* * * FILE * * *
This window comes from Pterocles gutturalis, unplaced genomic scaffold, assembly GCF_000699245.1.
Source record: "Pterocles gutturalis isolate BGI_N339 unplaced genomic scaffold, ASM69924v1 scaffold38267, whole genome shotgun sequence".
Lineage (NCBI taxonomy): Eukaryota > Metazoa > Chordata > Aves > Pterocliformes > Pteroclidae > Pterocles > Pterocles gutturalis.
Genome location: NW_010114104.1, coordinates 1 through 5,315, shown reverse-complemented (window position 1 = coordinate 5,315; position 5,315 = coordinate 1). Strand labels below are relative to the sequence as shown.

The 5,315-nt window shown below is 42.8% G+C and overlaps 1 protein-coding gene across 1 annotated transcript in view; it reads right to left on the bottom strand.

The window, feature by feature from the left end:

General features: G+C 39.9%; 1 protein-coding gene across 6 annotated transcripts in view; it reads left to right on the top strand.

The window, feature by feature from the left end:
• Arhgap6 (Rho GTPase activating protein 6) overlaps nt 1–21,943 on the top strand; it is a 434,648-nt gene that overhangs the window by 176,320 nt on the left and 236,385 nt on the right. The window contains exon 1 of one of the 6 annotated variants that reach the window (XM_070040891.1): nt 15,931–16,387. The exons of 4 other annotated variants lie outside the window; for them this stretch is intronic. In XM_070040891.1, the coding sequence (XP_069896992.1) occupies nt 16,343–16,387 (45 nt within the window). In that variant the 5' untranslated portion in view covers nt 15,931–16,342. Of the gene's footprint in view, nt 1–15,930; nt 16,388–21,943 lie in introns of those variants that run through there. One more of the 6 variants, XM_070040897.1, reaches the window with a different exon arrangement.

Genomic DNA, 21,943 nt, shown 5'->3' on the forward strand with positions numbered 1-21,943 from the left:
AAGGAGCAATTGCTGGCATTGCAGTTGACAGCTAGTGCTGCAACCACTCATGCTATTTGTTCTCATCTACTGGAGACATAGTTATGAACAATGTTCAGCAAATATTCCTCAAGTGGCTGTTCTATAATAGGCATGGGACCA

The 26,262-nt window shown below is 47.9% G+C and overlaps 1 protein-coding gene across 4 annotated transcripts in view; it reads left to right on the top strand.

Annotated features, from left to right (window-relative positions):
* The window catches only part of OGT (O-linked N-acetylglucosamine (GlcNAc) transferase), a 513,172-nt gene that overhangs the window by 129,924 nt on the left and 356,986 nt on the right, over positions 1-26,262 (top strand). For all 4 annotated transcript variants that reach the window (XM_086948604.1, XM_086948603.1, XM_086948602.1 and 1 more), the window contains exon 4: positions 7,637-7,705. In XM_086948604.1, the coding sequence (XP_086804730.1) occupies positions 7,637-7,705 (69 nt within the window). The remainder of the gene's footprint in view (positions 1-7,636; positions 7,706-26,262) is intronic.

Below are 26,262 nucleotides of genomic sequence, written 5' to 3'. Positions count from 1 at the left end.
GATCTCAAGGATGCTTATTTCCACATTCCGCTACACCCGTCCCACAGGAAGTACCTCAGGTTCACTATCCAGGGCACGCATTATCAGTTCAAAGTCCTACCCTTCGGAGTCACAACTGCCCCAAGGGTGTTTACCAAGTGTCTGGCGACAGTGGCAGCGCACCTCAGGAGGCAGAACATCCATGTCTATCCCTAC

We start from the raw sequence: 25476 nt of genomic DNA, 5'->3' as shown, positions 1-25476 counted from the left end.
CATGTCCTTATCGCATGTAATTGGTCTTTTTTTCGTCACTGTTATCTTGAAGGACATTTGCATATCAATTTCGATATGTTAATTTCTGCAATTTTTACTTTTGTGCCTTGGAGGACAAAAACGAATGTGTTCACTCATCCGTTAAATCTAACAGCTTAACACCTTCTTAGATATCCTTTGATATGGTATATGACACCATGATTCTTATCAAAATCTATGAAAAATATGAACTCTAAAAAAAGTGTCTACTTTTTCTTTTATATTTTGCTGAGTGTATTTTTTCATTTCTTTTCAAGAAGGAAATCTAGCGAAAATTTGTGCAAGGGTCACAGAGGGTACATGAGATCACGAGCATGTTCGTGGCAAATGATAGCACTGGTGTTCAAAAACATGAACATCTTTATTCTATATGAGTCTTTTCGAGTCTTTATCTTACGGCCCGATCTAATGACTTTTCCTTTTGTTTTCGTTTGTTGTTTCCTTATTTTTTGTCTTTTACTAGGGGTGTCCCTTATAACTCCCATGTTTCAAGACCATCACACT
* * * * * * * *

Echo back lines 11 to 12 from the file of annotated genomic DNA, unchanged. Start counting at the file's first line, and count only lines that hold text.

AAGGAGCAATTGCTGGCATTGCAGTTGACAGCTAGTGCTGCAACCACTCATGCTATTTGTTCTCATCTACTGGAGACATAGTTATGAACAATGTTCAGCAAATATTCCTCAAGTGGCTGTTCTATAATAGGCATGGGACCA

The 26,262-nt window shown below is 47.9% G+C and overlaps 1 protein-coding gene across 4 annotated transcripts in view; it reads left to right on the top strand.